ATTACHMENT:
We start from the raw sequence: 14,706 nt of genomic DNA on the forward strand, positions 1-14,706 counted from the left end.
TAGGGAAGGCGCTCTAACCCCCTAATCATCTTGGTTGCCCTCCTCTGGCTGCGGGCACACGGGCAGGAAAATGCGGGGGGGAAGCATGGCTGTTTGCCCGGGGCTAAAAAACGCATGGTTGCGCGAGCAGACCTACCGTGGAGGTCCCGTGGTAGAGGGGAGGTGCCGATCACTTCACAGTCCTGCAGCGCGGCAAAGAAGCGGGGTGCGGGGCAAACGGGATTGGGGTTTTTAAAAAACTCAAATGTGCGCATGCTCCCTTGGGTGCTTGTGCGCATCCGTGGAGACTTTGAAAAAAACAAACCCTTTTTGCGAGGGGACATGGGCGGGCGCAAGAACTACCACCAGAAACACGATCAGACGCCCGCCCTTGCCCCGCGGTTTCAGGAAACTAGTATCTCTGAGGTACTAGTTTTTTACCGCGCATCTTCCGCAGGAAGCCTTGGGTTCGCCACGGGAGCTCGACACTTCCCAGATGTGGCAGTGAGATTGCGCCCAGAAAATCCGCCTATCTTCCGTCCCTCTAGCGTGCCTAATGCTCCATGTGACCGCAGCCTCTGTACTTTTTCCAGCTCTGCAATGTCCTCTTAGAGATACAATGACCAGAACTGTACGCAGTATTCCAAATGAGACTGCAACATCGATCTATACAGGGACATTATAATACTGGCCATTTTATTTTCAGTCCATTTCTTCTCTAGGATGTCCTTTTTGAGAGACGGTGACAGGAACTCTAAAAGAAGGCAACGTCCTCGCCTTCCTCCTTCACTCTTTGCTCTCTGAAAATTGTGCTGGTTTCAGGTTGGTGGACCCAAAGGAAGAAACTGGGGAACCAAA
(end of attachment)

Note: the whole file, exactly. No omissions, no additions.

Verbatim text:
We start from the raw sequence: 14,706 nt of genomic DNA on the forward strand, positions 1-14,706 counted from the left end.
TAGGGAAGGCGCTCTAACCCCCTAATCATCTTGGTTGCCCTCCTCTGGCTGCGGGCACACGGGCAGGAAAATGCGGGGGGGAAGCATGGCTGTTTGCCCGGGGCTAAAAAACGCATGGTTGCGCGAGCAGACCTACCGTGGAGGTCCCGTGGTAGAGGGGAGGTGCCGATCACTTCACAGTCCTGCAGCGCGGCAAAGAAGCGGGGTGCGGGGCAAACGGGATTGGGGTTTTTAAAAAACTCAAATGTGCGCATGCTCCCTTGGGTGCTTGTGCGCATCCGTGGAGACTTTGAAAAAAACAAACCCTTTTTGCGAGGGGACATGGGCGGGCGCAAGAACTACCACCAGAAACACGATCAGACGCCCGCCCTTGCCCCGCGGTTTCAGGAAACTAGTATCTCTGAGGTACTAGTTTTTTACCGCGCATCTTCCGCAGGAAGCCTTGGGTTCGCCACGGGAGCTCGACACTTCCCAGATGTGGCAGTGAGATTGCGCCCAGAAAATCCGCCTATCTTCCGTCCCTCTAGCGTGCCTAATGCTCCATGTGACCGCAGCCTCTGTACTTTTTCCAGCTCTGCAATGTCCTCTTAGAGATACAATGACCAGAACTGTACGCAGTATTCCAAATGAGACTGCAACATCGATCTATACAGGGACATTATAATACTGGCCATTTTATTTTCAGTCCATTTCTTCTCTAGGATGTCCTTTTTGAGAGACGGTGACAGGAACTCTAAAAGAAGGCAACGTCCTCGCCTTCCTCCTTCACTCTTTGCTCTCTGAAAATTGTGCTGGTTTCAGGTTGGTGGACCCAAAGGAAGAAACTGGGGAACCAAA